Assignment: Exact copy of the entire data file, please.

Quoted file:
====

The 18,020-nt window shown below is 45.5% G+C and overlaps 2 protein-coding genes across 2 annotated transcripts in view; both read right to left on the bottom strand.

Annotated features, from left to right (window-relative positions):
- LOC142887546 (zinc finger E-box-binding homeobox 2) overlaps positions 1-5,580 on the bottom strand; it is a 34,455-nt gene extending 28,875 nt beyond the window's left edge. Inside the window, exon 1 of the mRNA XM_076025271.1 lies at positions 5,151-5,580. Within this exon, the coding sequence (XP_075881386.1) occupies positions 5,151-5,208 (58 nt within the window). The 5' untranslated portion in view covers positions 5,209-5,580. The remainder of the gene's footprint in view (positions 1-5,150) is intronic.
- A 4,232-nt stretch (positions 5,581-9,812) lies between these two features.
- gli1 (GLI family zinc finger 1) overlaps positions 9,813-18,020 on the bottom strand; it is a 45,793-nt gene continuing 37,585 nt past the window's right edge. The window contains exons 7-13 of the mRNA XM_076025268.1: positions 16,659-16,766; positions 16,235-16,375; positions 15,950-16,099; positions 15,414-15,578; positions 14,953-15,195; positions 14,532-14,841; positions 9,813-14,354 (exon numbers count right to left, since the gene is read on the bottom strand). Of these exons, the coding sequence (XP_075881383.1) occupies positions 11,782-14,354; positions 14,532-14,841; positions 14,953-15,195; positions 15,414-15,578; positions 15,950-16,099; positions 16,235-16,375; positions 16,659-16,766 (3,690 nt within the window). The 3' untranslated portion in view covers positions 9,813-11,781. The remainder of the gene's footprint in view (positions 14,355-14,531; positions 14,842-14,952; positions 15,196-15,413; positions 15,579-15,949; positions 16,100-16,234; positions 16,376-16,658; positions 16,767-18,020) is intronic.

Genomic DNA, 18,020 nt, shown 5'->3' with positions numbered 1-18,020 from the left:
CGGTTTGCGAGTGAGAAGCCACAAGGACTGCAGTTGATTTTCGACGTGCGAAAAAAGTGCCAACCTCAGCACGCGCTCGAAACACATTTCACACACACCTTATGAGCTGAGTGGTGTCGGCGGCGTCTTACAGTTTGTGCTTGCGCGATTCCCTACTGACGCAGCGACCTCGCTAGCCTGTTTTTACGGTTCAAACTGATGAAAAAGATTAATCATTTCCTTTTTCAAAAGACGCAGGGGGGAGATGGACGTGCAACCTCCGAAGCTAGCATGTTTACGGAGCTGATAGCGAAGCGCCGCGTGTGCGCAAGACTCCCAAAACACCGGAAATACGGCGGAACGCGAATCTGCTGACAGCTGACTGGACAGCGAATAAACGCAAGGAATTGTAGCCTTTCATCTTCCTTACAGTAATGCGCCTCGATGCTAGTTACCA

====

The 18,020-nt window shown below is 45.5% G+C and overlaps 2 protein-coding genes across 2 annotated transcripts in view; both read right to left on the bottom strand.

Annotated features, from left to right (window-relative positions):
- LOC142887546 (zinc finger E-box-binding homeobox 2) overlaps positions 1-5,580 on the bottom strand; it is a 34,455-nt gene extending 28,875 nt beyond the window's left edge. Inside the window, exon 1 of the mRNA XM_076025271.1 lies at positions 5,151-5,580. Within this exon, the coding sequence (XP_075881386.1) occupies positions 5,151-5,208 (58 nt within the window). The 5' untranslated portion in view covers positions 5,209-5,580. The remainder of the gene's footprint in view (positions 1-5,150) is intronic.
- A 4,232-nt stretch (positions 5,581-9,812) lies between these two features.
- gli1 (GLI family zinc finger 1) overlaps positions 9,813-18,020 on the bottom strand; it is a 45,793-nt gene continuing 37,585 nt past the window's right edge. The window contains exons 7-13 of the mRNA XM_076025268.1: positions 16,659-16,766; positions 16,235-16,375; positions 15,950-16,099; positions 15,414-15,578; positions 14,953-15,195; positions 14,532-14,841; positions 9,813-14,354 (exon numbers count right to left, since the gene is read on the bottom strand). Of these exons, the coding sequence (XP_075881383.1) occupies positions 11,782-14,354; positions 14,532-14,841; positions 14,953-15,195; positions 15,414-15,578; positions 15,950-16,099; positions 16,235-16,375; positions 16,659-16,766 (3,690 nt within the window). The 3' untranslated portion in view covers positions 9,813-11,781. The remainder of the gene's footprint in view (positions 14,355-14,531; positions 14,842-14,952; positions 15,196-15,413; positions 15,579-15,949; positions 16,100-16,234; positions 16,376-16,658; positions 16,767-18,020) is intronic.

Genomic DNA, 18,020 nt, shown 5'->3' with positions numbered 1-18,020 from the left:
CGGTTTGCGAGTGAGAAGCCACAAGGACTGCAGTTGATTTTCGACGTGCGAAAAAAGTGCCAACCTCAGCACGCGCTCGAAACACATTTCACACACACCTTATGAGCTGAGTGGTGTCGGCGGCGTCTTACAGTTTGTGCTTGCGCGATTCCCTACTGACGCAGCGACCTCGCTAGCCTGTTTTTACGGTTCAAACTGATGAAAAAGATTAATCATTTCCTTTTTCAAAAGACGCAGGGGGGAGATGGACGTGCAACCTCCGAAGCTAGCATGTTTACGGAGCTGATAGCGAAGCGCCGCGTGTGCGCAAGACTCCCAAAACACCGGAAATACGGCGGAACGCGAATCTGCTGACAGCTGACTGGACAGCGAATAAACGCAAGGAATTGTAGCCTTTCATCTTCCTTACAGTAATGCGCCTCGATGCTAGTTACCA